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Pi Day: Real Holiday? No. Real Opportunity? Yes

Even if they’re fleeting and kitschy, food celebrations are smart business for grocers year-round
Pi Day
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OK, so March 14 isn’t exactly Christmas or Thanksgiving in terms of meal prep for family gatherings. But this date has become, at least for some retailers, a bigger shopping occasion. 

Now celebrated as Pi Day, March 14 has been named as such because its date includes the first three significant digits of the mathematical constant pi (3.14)—that numerical expression you hoped you could forget right after high school.

A year ago, WGB dug around the grocery world to find out what independents, regional chains and nationals were baking up on Pi Day.

For starters, Meijer served up 6-inch mini pies to its customers for $3.14 the entire week in stores all across its six-state footprint. Meanwhile out in the Southwest, Bashas’ split their fresh-baked pies in half, offering them at the same promotional $3.14 price while highlighting their wide variety of fresh apple, apple crumb, peach, cherry, pumpkin and blueberry pies for the taking. Publix took to Twitter to mix it up with digital-savvy pie lovers, while Walmart posted videos of cute kids eating whole pie slices as fast as they could. 

Pi Day became a thing, officially speaking, in 2009 when the U.S. House of Representatives officially designated March 14 as National Pi Day. What was at first a clever celebration of the mathematical constant soon caught on as a marketing occasion. And even though there already was a “National Pie Day” (Jan. 23 on the calendar) in existence, it did not hurt for grocers, bakeries and doughnut shops who have since used the extra day—which is also, very conveniently, math whiz Albert Einstein’s birthday—as an opportunity to keep pumping up sales. 

Capping it all off, Forbes wrote earlier this week that Pi Day is probably here for the long haul, and looks to be bigger than ever. 

But even if you’re just catching on to Pi Day, or think this is just another food fad, the fact is that celebratory food events are nothing new. 

There’s a whole calendar full of specific food holidays (Popcorn Day, Pancake Day, Ice Cream Day and more). Grocers are also known to make the most out of legitimate food events such as Mardi Gras and St. Patrick’s Day by promoting specialties like King Cake or corned beef and cabbage.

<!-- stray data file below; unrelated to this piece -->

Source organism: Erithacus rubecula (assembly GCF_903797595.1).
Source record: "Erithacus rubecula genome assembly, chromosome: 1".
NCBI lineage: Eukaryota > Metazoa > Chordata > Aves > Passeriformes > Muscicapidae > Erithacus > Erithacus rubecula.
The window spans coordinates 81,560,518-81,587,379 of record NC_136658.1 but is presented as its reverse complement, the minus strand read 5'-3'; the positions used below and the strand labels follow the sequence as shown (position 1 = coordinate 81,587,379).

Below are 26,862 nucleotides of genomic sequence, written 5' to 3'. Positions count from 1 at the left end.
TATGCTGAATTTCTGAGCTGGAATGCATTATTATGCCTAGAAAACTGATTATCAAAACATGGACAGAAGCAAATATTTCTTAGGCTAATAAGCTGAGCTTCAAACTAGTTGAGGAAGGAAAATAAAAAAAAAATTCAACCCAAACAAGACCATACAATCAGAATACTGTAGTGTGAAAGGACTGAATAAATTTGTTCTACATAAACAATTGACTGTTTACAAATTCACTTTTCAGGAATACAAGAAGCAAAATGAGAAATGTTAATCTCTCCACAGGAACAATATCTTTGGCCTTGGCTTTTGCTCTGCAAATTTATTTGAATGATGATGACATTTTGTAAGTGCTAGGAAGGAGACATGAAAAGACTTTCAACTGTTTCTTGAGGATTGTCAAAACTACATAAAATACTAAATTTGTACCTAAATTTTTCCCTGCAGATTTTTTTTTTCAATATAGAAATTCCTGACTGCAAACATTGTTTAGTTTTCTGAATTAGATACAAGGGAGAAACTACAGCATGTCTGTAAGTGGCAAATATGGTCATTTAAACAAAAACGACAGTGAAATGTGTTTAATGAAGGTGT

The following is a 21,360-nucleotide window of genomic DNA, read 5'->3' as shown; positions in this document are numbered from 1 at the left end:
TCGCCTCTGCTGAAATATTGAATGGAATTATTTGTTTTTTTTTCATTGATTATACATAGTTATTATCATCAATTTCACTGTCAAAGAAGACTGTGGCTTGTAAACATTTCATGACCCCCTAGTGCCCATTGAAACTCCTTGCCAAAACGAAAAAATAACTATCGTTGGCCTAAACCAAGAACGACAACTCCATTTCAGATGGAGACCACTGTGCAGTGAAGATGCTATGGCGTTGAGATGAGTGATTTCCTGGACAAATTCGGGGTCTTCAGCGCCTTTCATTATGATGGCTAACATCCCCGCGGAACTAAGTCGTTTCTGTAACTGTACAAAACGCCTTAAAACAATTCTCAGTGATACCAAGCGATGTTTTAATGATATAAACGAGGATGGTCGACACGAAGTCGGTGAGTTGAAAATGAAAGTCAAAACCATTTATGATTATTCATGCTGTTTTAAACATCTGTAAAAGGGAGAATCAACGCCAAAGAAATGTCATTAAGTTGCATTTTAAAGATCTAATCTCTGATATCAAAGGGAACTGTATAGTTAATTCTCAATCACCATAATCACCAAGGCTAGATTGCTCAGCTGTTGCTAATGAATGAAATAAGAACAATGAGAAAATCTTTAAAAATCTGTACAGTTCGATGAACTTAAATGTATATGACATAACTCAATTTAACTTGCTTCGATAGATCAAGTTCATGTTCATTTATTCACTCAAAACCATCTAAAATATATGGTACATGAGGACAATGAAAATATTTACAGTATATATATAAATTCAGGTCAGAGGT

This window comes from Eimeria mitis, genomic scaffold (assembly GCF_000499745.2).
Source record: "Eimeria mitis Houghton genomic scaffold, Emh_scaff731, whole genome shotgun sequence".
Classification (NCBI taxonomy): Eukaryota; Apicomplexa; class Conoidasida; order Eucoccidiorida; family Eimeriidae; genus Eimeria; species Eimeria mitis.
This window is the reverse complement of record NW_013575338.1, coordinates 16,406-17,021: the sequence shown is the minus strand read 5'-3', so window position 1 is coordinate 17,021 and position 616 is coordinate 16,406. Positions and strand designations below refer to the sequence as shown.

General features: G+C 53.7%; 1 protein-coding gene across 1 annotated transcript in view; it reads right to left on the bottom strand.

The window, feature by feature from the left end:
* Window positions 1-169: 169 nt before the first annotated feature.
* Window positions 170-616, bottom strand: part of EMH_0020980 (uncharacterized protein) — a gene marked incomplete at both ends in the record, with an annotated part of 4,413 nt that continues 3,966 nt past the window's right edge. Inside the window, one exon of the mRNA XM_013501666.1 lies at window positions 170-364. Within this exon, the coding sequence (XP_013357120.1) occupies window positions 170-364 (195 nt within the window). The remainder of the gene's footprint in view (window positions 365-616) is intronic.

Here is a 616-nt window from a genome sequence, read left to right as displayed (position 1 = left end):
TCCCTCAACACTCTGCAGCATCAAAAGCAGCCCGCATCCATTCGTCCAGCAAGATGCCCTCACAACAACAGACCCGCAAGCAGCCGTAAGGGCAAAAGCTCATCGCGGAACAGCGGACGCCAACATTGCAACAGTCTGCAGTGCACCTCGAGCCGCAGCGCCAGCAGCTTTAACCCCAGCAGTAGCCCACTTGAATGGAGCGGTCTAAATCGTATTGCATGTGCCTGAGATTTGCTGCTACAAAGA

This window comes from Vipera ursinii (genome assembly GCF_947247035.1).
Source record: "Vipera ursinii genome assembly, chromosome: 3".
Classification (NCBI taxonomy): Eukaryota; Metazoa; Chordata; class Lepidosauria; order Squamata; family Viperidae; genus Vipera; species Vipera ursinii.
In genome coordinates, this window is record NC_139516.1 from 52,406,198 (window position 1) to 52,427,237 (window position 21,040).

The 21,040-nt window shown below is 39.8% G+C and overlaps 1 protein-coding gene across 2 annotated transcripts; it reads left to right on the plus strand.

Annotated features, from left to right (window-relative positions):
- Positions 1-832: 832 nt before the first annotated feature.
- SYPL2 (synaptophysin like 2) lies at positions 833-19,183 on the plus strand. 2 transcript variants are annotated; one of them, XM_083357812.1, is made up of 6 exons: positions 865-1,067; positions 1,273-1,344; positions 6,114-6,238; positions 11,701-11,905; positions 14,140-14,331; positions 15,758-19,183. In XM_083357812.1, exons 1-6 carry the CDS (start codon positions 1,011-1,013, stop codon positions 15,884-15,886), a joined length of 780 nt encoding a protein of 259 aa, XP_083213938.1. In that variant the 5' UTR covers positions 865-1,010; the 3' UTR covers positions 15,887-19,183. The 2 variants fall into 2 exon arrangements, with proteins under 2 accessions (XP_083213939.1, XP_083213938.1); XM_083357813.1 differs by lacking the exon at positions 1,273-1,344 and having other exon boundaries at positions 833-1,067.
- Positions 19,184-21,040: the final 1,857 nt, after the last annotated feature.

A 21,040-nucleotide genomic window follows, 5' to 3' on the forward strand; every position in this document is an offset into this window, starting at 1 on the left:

For retailers looking for more creative ways to reel shoppers in, Tax Day (April 15), Star Wars Day (May 4th—Get it? “May the 4th be with you”) or Cinco De Mayo (May 5) are all right around the corner and awaiting tasty promotions. Even if they are short-lived and mildly kitschy, such celebrations are simply smart business.

Pumping What Customers Are Excited About 

Our country has always been awash in special promotions related to sporting events. Each year, the Super Bowl becomes the most watched annual TV event and people buy tons of food for home gatherings. Weeks later, March Madness halts productive work in offices nationwide as both college basketball diehards and passive hoops fans fill out their brackets to win a few bucks or just for bragging rights. For fans of the old “national pastime,” MLB's Opening Day has become another reason to stop the world. 

As such, Kansas City-based Price Chopper has long been in cahoots with their beloved Kansas City Royals on all kinds of food specials and promotions. Out in California, Smart & Final pumped up the Los Angeles Dodgers last April to celebrate their local team’s Opening Day. And in Ohio, Kroger maintains season-long specials from opening day in April through October, while also staying plugged in with Cincinnati Reds fans and its Kroger Fan Zone ballpark. For certain, Price Chopper’s people were ecstatic when the Royals won the 2015 World Series, while everyone one in LA is still rooting for the Dodgers to claim their first crown since 1988. But everywhere, sports is something that consumers are passionate about. Buying into what shoppers (and fellow fans) cherish is a no-brainer.

Fake It Till You Make It

Now, back to those “fake” or frivolous holidays.

If Pi Day exists for no other reason than to sell apple pies (and perhaps pizzas too), then it’s a good thing for retailers to keep doing it. Remember Sweetest Day? This so-called holiday was concocted back in 1921 by candy industry executives to sell more candy. You can probably even name a few other “Hallmark holidays,” such as Grandparents' Day, Boss’ Day and International Men’s Day. You didn’t really think men once marched in the streets for their own mid-November holiday, did you? Rather, it was a holiday devised to sell more greetings cards. 

Outside the grocery realm, other occasions around commerce are looked at with more appreciation and admiration. For example, small records shops have started to blossom and tap into April 18, also known as Vinyl Record Day, as the niche retailer sector itself has made a huge comeback in recent years. Likewise, small businesses nationwide have come to cherish the Saturday after Thanksgiving, also known as Small Business Saturday, as a means to ring up sales, promote gift giving and to build relationships with people who love to shop local.

Going forward, we shouldn’t be surprised when grocers find any good reason they can to celebrate food or even fun traditions simply to connect with customers. Pi Day may be only one day, but it’s easy lifting for grocery retailers to leverage as a successful bakery promotion. 

Maybe someday if Sept. 19, otherwise known as Talk Like a Pirate Day really takes off, might we be able to expect more tasty fish and chip promotions at our local grocery stores? I’ll start warming up my best “Arrgh” and pet parrot for a 10% discount, just in case.

Chicago-based writer Andy Frye is a contributor to WGB.

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